36 Finalists Blog: Martin Case

Each day leading up to the 2019 Minnesota Book Awards Ceremony, we’ll be featuring an exclusive interview with one of our 36 finalists. Learn more about these incredible local writers and gear up to see the winners announced live in person April 6.

Interview with Martin Case, author of The Relentless Business of Treaties: How Indigenous Land Became U.S. Property

Category: General Nonfiction, sponsored by the College of Saint Benedict/Saint John’s University

How does if feel to be a Minnesota Book Award finalist?

It’s very encouraging to be a finalist for a Minnesota Book Award. Writing, and the research that backs it up, can be a solitary pursuit; history is a field that often doesn’t draw the attention of a large general public. So it’s gratifying to learn that someone has even noticed my work, much less placed in a group with the impressive other finalists in the general non-fiction category.

Tell us something about your finalist book that you want readers to know.

The U.S. Indian treaties took place at a cultural fault line that remains in place today, and can be told in stories from many points of view. My book focuses on the place of treaties in a U.S. property system. It’s been an eye-opener for me, and I hope it will be for others.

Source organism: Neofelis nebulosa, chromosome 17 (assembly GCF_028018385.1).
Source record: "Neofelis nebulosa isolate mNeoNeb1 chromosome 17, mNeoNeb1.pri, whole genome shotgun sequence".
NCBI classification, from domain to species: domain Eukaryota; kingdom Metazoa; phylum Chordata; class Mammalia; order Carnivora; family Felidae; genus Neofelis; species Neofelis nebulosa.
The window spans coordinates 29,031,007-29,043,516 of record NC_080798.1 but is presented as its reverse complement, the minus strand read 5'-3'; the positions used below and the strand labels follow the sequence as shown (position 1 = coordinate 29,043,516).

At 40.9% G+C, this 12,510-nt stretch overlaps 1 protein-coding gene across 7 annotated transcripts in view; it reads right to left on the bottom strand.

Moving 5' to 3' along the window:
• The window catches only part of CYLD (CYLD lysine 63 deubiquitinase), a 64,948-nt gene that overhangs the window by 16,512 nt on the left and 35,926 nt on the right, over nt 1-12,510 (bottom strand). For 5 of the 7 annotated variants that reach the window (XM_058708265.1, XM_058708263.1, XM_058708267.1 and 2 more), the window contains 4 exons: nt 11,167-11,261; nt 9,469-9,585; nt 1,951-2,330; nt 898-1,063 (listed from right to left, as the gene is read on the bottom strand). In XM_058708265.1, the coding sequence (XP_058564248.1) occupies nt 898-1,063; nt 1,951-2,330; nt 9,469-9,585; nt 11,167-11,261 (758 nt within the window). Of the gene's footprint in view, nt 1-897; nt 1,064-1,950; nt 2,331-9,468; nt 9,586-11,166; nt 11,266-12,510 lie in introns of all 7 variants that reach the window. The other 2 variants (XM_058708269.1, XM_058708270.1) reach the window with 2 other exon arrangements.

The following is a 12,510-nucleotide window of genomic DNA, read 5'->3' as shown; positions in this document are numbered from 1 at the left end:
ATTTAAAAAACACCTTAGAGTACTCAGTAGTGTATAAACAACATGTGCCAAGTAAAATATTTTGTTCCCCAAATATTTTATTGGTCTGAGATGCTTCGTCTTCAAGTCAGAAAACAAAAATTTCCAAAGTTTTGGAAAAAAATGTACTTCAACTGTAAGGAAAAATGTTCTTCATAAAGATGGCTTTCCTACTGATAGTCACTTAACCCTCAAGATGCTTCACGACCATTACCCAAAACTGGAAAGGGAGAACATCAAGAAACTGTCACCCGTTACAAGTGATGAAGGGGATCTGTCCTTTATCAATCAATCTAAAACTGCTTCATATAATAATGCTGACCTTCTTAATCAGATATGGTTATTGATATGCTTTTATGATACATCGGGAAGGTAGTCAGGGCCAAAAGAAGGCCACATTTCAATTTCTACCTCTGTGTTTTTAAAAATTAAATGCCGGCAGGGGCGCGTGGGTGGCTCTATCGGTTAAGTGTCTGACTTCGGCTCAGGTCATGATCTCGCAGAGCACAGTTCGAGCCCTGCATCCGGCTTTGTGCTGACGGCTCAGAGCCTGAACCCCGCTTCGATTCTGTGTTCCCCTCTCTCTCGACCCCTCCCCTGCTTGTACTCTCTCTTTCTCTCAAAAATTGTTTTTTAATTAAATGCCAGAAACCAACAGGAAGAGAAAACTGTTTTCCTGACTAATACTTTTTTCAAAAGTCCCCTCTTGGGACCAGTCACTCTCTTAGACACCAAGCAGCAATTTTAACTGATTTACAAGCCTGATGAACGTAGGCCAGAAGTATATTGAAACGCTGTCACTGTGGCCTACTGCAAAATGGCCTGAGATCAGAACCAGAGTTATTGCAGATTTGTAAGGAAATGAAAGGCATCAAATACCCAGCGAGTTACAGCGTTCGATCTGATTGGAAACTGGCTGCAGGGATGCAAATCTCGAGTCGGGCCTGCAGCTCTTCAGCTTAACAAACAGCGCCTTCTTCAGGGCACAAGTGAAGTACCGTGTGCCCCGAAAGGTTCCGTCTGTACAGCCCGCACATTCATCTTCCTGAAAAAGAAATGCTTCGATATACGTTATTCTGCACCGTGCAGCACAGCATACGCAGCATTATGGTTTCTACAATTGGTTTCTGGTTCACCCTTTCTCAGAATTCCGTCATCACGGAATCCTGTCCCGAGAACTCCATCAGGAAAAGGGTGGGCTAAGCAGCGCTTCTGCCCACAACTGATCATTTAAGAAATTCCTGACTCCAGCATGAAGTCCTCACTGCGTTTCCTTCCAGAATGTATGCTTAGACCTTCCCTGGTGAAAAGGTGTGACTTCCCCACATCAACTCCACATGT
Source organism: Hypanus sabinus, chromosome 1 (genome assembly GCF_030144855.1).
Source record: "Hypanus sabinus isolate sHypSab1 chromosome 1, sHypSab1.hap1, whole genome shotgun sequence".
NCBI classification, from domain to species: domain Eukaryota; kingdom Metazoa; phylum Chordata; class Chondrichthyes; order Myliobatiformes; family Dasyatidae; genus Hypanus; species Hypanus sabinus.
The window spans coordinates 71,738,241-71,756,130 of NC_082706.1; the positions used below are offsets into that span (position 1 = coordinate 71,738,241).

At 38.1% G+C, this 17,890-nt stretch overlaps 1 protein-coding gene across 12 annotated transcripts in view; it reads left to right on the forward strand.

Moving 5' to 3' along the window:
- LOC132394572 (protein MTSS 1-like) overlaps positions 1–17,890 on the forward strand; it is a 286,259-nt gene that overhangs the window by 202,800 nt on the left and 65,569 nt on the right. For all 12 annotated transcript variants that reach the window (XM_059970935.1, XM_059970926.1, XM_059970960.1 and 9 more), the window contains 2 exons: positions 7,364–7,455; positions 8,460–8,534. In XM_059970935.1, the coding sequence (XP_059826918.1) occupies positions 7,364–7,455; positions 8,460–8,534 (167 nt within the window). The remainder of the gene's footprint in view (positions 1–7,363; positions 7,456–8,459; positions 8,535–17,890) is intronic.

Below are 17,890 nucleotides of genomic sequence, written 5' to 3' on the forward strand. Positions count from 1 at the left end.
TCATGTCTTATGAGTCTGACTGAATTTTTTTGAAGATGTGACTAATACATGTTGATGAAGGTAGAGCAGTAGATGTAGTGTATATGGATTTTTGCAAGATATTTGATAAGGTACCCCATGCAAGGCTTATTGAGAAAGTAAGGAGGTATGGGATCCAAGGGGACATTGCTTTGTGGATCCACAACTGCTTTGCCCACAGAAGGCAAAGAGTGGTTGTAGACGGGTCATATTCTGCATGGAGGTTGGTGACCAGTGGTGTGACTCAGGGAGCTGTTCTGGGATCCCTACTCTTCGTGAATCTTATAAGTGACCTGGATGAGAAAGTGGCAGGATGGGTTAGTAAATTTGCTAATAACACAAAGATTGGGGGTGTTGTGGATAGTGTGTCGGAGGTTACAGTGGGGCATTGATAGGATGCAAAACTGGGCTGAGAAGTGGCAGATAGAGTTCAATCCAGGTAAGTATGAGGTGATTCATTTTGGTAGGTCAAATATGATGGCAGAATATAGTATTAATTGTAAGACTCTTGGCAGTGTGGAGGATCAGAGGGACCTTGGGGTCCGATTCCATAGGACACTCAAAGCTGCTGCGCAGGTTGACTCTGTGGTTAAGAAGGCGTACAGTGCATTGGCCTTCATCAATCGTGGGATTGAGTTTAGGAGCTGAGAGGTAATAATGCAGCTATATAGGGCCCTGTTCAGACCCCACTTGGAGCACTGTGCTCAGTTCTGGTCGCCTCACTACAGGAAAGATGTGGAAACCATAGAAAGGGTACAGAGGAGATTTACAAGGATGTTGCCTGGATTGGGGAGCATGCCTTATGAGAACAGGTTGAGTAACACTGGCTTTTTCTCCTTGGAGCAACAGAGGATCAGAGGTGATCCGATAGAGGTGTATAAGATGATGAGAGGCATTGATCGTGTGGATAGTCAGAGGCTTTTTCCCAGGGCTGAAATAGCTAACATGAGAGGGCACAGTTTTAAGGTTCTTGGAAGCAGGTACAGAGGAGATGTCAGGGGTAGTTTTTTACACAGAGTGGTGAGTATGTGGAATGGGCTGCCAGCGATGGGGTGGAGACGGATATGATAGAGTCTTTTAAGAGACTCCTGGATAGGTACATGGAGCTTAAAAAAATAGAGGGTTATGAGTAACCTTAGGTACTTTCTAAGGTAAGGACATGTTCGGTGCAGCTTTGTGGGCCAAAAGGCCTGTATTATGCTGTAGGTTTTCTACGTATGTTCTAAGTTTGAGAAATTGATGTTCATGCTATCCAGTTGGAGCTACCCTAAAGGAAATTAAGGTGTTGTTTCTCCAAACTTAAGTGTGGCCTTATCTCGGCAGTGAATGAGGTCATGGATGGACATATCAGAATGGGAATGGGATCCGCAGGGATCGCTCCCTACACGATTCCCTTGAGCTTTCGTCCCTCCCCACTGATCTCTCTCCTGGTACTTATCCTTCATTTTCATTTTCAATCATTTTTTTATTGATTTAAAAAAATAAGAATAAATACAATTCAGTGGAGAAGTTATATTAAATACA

Let us know a little bit about your writing life. What brought you to a writing career and how did you become a published author?

I’ve been a writer all of my adult life, but usually not in the field of history. Working relationships with the Indian Land Tenure Foundation and the Minnesota Humanities Centered encouraged me to research treaties, and to present the results of my research in public forums. This eventually led to discussions with the Minnesota Historical Society Press for a book-length manuscript on the men who signed treaties for the U.S. government.

Minnesota is often ranked highly as a state that values literature and reading. In your experience, what is it about our state that makes it such a welcoming place for writers and book creators?

I don’t think Minnesota is necessarily a welcoming place for writers, but it is a vibrant environment for writing. So many Minnesota writers address disparities and disconnections that exist here as elsewhere. It makes the art form here a means not only of self expression, but also of community engagement, and that’s exciting.

What is something you are good at that few people know about?

I’ve been writing (and talking incessantly) about treaties for so long that many people are unaware that I’m interested in anything else, but I do enjoy writing poetry and fiction in addition to history.

What do you love about libraries?

In a democracy, libraries do God’s work: provide public access to information; create space for meaningful discourse; encourage literacy; bridge the generations. I think that libraries are the quintessential democratic institution.

About Martin Case
Martin Case has researched the government signers of U.S.-Indian treaties for a dozen years. Along the way, he served on the design team for Why Treaties Matter, a traveling exhibit created by the Minnesota Indian Affairs Council, Minnesota Humanities Center and Smithsonian Museum of the American Indian. Currently the director of Allies: Research and Writing, Case has provided writing services to dozens of diverse non-profits. He has made presentations to educators and the general public on multiple topics as a consultant to the Minnesota Humanities Center.